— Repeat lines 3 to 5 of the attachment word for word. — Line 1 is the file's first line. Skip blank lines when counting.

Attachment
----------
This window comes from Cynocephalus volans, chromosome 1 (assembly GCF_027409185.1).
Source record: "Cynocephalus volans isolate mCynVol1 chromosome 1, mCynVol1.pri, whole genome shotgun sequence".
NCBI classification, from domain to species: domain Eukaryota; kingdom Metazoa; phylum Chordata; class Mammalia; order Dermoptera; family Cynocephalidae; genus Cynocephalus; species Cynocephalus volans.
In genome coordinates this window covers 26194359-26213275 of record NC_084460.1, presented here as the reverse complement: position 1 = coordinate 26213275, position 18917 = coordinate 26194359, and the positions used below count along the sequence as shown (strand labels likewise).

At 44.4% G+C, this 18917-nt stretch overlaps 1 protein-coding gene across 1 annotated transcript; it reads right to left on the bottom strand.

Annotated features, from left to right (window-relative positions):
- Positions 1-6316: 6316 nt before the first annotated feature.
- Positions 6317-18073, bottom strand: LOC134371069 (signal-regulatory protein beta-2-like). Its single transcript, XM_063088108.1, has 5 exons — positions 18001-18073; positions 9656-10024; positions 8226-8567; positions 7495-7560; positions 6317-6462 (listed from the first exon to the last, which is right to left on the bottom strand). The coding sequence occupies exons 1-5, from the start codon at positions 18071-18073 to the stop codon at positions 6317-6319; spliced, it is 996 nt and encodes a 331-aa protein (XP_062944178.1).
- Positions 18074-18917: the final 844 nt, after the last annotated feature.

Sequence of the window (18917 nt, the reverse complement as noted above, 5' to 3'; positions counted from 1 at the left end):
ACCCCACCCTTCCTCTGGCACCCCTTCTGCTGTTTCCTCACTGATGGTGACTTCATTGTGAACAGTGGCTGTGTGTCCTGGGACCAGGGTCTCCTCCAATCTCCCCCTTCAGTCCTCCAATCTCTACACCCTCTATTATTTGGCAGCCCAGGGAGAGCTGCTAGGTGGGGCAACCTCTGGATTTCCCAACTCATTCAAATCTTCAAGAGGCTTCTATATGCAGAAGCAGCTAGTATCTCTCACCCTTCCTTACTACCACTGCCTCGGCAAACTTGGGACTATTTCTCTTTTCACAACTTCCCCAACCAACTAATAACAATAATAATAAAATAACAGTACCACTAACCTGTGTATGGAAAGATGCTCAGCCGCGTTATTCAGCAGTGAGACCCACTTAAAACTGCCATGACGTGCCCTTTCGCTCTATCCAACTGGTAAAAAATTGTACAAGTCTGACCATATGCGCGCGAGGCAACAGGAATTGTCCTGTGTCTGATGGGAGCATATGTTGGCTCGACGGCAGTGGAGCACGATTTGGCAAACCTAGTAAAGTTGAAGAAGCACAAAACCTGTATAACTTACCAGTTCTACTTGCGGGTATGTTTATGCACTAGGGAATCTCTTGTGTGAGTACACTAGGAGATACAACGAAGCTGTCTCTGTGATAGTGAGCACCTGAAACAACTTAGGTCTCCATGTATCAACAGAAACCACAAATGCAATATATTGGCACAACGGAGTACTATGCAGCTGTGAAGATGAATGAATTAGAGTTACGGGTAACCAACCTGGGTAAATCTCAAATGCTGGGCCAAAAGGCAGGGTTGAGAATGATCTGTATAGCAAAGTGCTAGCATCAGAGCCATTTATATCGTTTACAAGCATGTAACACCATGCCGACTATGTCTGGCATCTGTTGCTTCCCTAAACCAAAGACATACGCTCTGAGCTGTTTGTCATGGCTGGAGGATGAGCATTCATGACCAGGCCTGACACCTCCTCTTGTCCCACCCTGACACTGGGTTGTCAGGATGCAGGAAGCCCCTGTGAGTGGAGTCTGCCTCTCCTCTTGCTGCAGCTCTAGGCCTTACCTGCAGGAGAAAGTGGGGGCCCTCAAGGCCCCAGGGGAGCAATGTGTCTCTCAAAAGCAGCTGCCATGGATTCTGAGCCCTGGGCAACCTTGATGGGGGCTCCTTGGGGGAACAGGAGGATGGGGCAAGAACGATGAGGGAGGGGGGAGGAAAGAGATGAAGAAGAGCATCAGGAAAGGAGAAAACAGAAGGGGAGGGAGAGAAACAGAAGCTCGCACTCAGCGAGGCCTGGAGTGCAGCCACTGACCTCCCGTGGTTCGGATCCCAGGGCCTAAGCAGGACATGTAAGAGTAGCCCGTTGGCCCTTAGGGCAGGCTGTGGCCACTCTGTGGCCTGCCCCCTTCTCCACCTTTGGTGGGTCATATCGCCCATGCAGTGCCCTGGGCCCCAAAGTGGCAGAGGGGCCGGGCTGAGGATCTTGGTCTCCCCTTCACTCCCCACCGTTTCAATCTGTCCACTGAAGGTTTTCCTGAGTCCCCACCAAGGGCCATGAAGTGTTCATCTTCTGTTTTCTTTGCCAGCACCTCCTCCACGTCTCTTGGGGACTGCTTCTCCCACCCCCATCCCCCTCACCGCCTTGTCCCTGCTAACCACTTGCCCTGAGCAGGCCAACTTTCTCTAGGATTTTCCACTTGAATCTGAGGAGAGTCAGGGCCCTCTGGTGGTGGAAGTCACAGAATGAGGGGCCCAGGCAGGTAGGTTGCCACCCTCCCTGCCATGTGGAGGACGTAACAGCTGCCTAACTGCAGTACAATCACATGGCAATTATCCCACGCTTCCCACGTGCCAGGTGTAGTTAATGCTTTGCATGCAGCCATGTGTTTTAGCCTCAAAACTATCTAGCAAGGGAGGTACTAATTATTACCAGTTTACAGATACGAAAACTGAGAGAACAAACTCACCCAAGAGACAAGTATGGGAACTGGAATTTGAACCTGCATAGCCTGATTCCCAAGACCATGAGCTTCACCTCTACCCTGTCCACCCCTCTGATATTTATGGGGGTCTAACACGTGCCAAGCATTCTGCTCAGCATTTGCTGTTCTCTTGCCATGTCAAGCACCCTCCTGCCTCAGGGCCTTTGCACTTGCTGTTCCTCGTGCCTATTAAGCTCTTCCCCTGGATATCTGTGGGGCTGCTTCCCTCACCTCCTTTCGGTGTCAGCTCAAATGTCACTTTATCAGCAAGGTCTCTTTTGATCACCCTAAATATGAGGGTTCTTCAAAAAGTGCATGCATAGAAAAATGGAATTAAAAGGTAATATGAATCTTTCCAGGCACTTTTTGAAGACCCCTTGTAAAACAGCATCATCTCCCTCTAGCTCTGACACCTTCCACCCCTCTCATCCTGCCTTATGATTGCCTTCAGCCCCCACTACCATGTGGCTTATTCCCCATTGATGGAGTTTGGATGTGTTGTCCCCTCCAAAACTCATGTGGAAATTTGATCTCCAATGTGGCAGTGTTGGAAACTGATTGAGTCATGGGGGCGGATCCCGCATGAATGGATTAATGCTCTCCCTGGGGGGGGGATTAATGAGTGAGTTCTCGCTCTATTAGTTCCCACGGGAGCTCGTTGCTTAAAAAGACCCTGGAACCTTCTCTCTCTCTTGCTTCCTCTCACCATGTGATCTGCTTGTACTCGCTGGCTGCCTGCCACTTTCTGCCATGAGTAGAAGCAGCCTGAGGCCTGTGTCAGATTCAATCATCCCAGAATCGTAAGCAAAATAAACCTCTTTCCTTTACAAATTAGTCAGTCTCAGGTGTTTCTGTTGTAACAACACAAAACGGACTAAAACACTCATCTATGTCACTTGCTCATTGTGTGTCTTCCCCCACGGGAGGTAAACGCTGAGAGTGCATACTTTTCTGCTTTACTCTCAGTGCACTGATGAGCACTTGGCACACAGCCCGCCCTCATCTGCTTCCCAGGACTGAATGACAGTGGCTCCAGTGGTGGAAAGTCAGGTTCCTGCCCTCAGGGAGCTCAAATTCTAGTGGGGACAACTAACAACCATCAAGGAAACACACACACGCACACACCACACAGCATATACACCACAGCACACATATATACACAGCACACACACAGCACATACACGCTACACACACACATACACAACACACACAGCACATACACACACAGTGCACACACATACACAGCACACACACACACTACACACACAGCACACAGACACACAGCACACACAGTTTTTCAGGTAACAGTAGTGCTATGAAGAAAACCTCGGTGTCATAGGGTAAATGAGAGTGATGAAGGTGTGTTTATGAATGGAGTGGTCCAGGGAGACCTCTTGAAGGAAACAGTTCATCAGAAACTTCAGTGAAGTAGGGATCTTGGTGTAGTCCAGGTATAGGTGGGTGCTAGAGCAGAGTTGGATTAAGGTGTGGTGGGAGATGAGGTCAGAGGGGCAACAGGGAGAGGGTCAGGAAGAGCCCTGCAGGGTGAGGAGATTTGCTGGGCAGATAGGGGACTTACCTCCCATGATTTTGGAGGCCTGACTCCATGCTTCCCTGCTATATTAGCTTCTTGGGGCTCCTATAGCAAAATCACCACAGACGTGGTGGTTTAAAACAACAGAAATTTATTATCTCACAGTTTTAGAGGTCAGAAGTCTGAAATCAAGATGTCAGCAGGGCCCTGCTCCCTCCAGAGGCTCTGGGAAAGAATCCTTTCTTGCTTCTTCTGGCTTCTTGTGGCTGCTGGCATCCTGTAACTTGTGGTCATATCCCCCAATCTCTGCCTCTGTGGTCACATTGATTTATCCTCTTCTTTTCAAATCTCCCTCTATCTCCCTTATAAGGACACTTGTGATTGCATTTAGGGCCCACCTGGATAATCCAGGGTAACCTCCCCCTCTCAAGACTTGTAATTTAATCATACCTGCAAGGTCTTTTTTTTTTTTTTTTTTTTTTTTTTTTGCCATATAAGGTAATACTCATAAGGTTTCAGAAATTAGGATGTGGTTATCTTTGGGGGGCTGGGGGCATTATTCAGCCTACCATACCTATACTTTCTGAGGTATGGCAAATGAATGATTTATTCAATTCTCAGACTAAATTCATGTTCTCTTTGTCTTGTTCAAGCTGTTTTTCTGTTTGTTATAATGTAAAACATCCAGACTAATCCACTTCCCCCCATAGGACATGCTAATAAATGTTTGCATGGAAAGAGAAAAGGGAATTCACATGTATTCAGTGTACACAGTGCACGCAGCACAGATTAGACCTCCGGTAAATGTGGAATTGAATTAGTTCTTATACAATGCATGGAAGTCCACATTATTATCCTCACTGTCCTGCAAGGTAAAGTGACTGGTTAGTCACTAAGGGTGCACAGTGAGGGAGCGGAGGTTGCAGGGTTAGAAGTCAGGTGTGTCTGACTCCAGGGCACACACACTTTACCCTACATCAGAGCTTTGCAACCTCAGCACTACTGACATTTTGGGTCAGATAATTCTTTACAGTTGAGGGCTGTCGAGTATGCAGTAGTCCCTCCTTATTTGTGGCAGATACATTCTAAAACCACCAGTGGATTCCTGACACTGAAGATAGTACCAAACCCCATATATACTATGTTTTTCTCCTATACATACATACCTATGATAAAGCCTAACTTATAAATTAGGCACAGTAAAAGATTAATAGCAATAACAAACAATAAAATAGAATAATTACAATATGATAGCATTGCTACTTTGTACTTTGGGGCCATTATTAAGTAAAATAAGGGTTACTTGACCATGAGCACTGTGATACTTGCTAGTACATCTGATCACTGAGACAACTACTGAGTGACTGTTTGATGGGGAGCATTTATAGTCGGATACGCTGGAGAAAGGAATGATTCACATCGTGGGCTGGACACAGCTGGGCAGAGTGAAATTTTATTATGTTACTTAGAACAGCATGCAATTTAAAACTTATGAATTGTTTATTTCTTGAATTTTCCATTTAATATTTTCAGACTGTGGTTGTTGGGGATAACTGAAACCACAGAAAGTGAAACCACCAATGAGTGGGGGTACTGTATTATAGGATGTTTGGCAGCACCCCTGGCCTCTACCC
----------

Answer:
NCBI classification, from domain to species: domain Eukaryota; kingdom Metazoa; phylum Chordata; class Mammalia; order Dermoptera; family Cynocephalidae; genus Cynocephalus; species Cynocephalus volans.
In genome coordinates this window covers 26194359-26213275 of record NC_084460.1, presented here as the reverse complement: position 1 = coordinate 26213275, position 18917 = coordinate 26194359, and the positions used below count along the sequence as shown (strand labels likewise).

At 44.4% G+C, this 18917-nt stretch overlaps 1 protein-coding gene across 1 annotated transcript; it reads right to left on the bottom strand.